Mayor Thomas Nitzsche commemorates May 8, 1945


On the occasion of the commemoration of the liberation from National Socialist tyranny 77 years ago commemorated in front of the Jena City Church Lord Mayor Thomas Nitzsche together with members of the City Council and citizens of the city.

Commemoration not possible without looking at the war of aggression against Ukraine

In his speech, Lord Mayor Thomas Nitzsche looked back at the terrible events in Nazi Germany up to 1945, without losing sight of the current terrible events in Ukraine:

"Today's Remembrance Day cannot be celebrated without raising awareness of Russia's war of aggression against Ukraine, which has been going on for two and a half months. Even if the end of World War 2 in Germany cannot be commemorated separately from the current war in Ukraine, let us avoid that the condemnation of the current aggression leads to a disregard for the victims and achievements to defeat Nazi Germany 77 years ago."

Nitzsche recalled that already in 1945 the Ukrainian people, as part of the Soviet Union, had to pay by far the largest blood toll:

"Ukraine had to mourn at least eight million war victims, other sources speak of a total of even more than 10 million victims, including more than five million civilians, women and children who were murdered in the German war of extermination by the SS or the Wehrmacht. These horrific numbers also include 1.6 million Jews killed by Nazi bullets in the often under-reported Holocaust in Ukraine."

And further:

"Ukraine lost a quarter of its population in the German war of extermination. Out of some 40 million war dead in Europe, every fifth victim was a Ukrainian. The human and material sacrifices of Ukraine in World War 2 become all the more painful, even infuriating, when one sees the images of the Russian war of aggression. The memory of the suffering almost 80 years ago, caused by German troops, and the suffering today are motivation to help. Here on the ground in our city, we can especially take in the people who have fled and offer them a home during the time of war. I am extremely grateful for the great willingness to help in the last two months!"

National Socialist penetration in Jena was multi-layered

In addition, Nitzsche drew a picture of National Socialist penetration in the city's society in the years around 1945 and after:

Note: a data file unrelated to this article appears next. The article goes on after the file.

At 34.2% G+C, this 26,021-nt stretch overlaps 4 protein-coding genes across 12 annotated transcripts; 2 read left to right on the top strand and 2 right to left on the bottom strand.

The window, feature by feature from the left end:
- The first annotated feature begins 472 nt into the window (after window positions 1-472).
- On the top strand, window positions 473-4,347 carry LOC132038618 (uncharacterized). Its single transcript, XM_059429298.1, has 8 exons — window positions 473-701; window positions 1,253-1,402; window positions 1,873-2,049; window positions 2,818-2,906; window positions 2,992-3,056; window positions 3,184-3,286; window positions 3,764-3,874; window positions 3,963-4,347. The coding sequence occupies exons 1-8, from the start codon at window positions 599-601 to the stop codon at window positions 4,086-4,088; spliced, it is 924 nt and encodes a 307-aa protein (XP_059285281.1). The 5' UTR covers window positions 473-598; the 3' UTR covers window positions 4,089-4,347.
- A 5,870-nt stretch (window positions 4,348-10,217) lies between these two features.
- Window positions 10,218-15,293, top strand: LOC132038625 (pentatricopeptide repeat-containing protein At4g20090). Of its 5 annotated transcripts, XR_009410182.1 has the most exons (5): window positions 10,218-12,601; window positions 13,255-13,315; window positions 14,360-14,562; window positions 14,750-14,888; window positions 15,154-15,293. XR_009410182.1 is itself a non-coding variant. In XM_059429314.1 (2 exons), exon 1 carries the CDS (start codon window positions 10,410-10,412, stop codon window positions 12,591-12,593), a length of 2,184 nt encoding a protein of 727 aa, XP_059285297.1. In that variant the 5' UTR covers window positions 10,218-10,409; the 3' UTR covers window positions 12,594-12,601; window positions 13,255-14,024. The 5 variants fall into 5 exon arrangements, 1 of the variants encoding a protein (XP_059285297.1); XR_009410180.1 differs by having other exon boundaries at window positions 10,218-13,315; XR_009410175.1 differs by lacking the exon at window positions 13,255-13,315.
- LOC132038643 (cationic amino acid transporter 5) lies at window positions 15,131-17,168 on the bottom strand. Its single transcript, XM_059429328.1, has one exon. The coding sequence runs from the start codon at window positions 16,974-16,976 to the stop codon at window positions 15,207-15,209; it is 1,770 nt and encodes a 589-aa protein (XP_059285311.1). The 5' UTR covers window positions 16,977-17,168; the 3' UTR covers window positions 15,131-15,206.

"The National Socialist penetration of the city was multi-layered and deep, starting with the city administration, in Jena University, in business and industry as well as in clubs and associations and extending into the private family sphere. The end of the war in Jena was not a day of jubilation. Apathy and uncertainty about the future were widespread. This emotional state was intensified by the fact that the inhabitants did not know which occupation zone Thuringia would belong to in the future."

Fight against National Socialist ideas as an ongoing task

The mayor ended his speech by looking at the present and the future and a necessary and ongoing task for all people:

"The liberation from National Socialist tyranny, which took place with the collapse of the Nazi regime in the spring of 1945, does not equal liberation from National Socialist ideas. This struggle remains with us as an ongoing task. The fight against inhuman values, against anti-Semitism, against racism and discrimination and for our democracy is an ongoing process. We, the democrats, must stand up for the basic values of our society, starting from the dignity of every human being. With this awareness and intention, let us keep alive the day of liberation from Nazi tyranny and the end of the Second World War!"

After his speech and a joint minute of silence, Lord Mayor Thomas Nitzsche laid a wreath in front of the town church together with the chairman of the town council Jena Thomas.

The speech in the wording under "Downloads".